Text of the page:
WRITING PROMPT NO. 159
A cacophony of clucking and squawking filled the barn.
Small balls of yellow fluff popped out of a clear plastic tube into the sawdust of a pen at one end. The tiny chicks wobbled on legs thinner than a pencil. There was a taste in the air. An unpleasant flavour of bird shit. The room was tall and cavernous, heat lamps organised in lines hanging over each pen. Some of the chickens pecked at each other pulling feathers out of their neighbours bodies while squawking and banging into each other. The sound echoed for hours and hours every day, every month, all year. This was how the family made their living.
Lizzie stood at the entrance clutching her father’s hand. Tears pricked her eyelashes but she held them back. She’d heard the sounds of the barns for as long as she could remember. Her mother would never let her in. Lizzie had her own chicken that she kept outside in a small run her father built for her out of pieces of timber and wire. She named her chicken Collette. An only child Lizzie spent the days in the summer taking Collette for walks, holding her until she slept and trying to teach her to fly off the bottom step.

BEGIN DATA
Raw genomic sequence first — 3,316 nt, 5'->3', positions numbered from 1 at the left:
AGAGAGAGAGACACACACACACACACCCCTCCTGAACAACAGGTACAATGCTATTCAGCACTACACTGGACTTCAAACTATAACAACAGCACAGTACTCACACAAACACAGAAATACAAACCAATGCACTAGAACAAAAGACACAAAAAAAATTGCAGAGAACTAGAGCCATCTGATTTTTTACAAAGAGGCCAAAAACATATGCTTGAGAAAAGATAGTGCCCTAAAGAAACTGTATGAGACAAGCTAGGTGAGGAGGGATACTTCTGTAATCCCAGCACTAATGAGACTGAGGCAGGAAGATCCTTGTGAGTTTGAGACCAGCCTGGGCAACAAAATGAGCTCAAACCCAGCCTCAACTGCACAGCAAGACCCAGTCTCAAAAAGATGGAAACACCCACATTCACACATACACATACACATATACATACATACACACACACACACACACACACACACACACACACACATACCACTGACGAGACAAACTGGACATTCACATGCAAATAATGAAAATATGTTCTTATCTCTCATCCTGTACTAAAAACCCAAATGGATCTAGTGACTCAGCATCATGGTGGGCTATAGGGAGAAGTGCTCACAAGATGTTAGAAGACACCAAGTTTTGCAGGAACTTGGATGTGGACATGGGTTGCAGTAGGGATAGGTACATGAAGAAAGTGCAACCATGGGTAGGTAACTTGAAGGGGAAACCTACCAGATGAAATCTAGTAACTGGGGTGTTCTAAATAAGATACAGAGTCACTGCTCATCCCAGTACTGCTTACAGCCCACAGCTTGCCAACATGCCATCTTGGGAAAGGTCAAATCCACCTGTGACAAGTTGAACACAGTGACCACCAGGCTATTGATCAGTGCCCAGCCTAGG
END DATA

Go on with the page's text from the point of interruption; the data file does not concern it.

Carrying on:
When her mother brought a roast chicken to the table as she did every Sunday, Lizzie wept large fat tears. Collette was asleep at her feet as her mother served Lizzie thick slices of steaming hot chicken breast on a plate.
“Gravy?” her mother said hovering over her with the jug. Lizzie nodded watching the thick brown sauce pool onto her plate. She knew it would taste delicious.
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